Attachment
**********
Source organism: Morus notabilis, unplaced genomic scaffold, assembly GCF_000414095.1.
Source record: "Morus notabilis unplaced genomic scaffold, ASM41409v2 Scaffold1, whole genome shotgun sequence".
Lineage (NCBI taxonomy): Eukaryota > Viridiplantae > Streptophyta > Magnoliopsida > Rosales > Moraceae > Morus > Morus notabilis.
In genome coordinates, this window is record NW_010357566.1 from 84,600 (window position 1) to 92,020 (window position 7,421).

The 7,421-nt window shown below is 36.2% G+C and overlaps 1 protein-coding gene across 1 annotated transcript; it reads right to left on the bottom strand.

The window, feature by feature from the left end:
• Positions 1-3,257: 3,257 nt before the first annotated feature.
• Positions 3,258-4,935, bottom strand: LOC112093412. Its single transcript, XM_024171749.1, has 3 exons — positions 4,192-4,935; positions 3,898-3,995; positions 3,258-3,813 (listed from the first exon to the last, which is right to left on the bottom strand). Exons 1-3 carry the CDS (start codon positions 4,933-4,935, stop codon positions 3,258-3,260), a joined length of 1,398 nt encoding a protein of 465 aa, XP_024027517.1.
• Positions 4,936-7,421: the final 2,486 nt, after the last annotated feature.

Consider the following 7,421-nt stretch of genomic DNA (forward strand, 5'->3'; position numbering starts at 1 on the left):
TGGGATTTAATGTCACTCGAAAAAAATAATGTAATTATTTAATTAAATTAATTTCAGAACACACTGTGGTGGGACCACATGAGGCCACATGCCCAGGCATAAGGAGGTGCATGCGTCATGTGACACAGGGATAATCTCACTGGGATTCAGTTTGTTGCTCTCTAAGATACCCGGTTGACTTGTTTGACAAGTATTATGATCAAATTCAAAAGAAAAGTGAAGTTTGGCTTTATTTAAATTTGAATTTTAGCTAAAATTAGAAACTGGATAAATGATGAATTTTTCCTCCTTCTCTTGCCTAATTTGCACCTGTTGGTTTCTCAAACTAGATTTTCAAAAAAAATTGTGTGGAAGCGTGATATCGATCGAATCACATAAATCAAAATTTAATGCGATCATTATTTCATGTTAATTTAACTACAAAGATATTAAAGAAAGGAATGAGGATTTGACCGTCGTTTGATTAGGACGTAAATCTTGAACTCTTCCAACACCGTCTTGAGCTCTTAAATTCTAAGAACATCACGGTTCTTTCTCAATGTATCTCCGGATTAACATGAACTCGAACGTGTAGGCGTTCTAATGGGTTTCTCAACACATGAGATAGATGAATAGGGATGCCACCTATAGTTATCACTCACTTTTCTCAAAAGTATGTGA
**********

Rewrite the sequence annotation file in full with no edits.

Source organism: Morus notabilis, unplaced genomic scaffold, assembly GCF_000414095.1.
Source record: "Morus notabilis unplaced genomic scaffold, ASM41409v2 Scaffold1, whole genome shotgun sequence".
Lineage (NCBI taxonomy): Eukaryota > Viridiplantae > Streptophyta > Magnoliopsida > Rosales > Moraceae > Morus > Morus notabilis.
In genome coordinates, this window is record NW_010357566.1 from 84,600 (window position 1) to 92,020 (window position 7,421).

The 7,421-nt window shown below is 36.2% G+C and overlaps 1 protein-coding gene across 1 annotated transcript; it reads right to left on the bottom strand.

The window, feature by feature from the left end:
• Positions 1-3,257: 3,257 nt before the first annotated feature.
• Positions 3,258-4,935, bottom strand: LOC112093412. Its single transcript, XM_024171749.1, has 3 exons — positions 4,192-4,935; positions 3,898-3,995; positions 3,258-3,813 (listed from the first exon to the last, which is right to left on the bottom strand). Exons 1-3 carry the CDS (start codon positions 4,933-4,935, stop codon positions 3,258-3,260), a joined length of 1,398 nt encoding a protein of 465 aa, XP_024027517.1.
• Positions 4,936-7,421: the final 2,486 nt, after the last annotated feature.

Consider the following 7,421-nt stretch of genomic DNA (forward strand, 5'->3'; position numbering starts at 1 on the left):
TGGGATTTAATGTCACTCGAAAAAAATAATGTAATTATTTAATTAAATTAATTTCAGAACACACTGTGGTGGGACCACATGAGGCCACATGCCCAGGCATAAGGAGGTGCATGCGTCATGTGACACAGGGATAATCTCACTGGGATTCAGTTTGTTGCTCTCTAAGATACCCGGTTGACTTGTTTGACAAGTATTATGATCAAATTCAAAAGAAAAGTGAAGTTTGGCTTTATTTAAATTTGAATTTTAGCTAAAATTAGAAACTGGATAAATGATGAATTTTTCCTCCTTCTCTTGCCTAATTTGCACCTGTTGGTTTCTCAAACTAGATTTTCAAAAAAAATTGTGTGGAAGCGTGATATCGATCGAATCACATAAATCAAAATTTAATGCGATCATTATTTCATGTTAATTTAACTACAAAGATATTAAAGAAAGGAATGAGGATTTGACCGTCGTTTGATTAGGACGTAAATCTTGAACTCTTCCAACACCGTCTTGAGCTCTTAAATTCTAAGAACATCACGGTTCTTTCTCAATGTATCTCCGGATTAACATGAACTCGAACGTGTAGGCGTTCTAATGGGTTTCTCAACACATGAGATAGATGAATAGGGATGCCACCTATAGTTATCACTCACTTTTCTCAAAAGTATGTGA